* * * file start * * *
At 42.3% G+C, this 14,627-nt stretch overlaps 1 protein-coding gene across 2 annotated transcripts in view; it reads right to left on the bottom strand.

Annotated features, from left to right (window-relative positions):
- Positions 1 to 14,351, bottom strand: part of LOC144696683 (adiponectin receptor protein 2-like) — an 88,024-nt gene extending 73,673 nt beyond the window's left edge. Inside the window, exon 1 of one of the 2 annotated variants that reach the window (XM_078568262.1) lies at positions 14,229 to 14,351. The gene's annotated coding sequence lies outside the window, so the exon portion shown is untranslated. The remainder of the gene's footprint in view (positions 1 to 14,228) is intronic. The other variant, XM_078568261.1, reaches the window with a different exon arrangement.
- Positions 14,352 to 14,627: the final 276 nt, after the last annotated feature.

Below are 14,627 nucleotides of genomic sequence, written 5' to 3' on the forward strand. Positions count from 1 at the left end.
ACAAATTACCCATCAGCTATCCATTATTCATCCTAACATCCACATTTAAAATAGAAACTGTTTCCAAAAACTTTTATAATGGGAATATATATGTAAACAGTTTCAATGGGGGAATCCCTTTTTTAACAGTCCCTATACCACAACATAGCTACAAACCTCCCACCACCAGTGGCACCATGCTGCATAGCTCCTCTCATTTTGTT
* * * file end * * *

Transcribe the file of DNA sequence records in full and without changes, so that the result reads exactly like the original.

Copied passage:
At 42.3% G+C, this 14,627-nt stretch overlaps 1 protein-coding gene across 2 annotated transcripts in view; it reads right to left on the bottom strand.

Annotated features, from left to right (window-relative positions):
- Positions 1 to 14,351, bottom strand: part of LOC144696683 (adiponectin receptor protein 2-like) — an 88,024-nt gene extending 73,673 nt beyond the window's left edge. Inside the window, exon 1 of one of the 2 annotated variants that reach the window (XM_078568262.1) lies at positions 14,229 to 14,351. The gene's annotated coding sequence lies outside the window, so the exon portion shown is untranslated. The remainder of the gene's footprint in view (positions 1 to 14,228) is intronic. The other variant, XM_078568261.1, reaches the window with a different exon arrangement.
- Positions 14,352 to 14,627: the final 276 nt, after the last annotated feature.

Below are 14,627 nucleotides of genomic sequence, written 5' to 3' on the forward strand. Positions count from 1 at the left end.
ACAAATTACCCATCAGCTATCCATTATTCATCCTAACATCCACATTTAAAATAGAAACTGTTTCCAAAAACTTTTATAATGGGAATATATATGTAAACAGTTTCAATGGGGGAATCCCTTTTTTAACAGTCCCTATACCACAACATAGCTACAAACCTCCCACCACCAGTGGCACCATGCTGCATAGCTCCTCTCATTTTGTT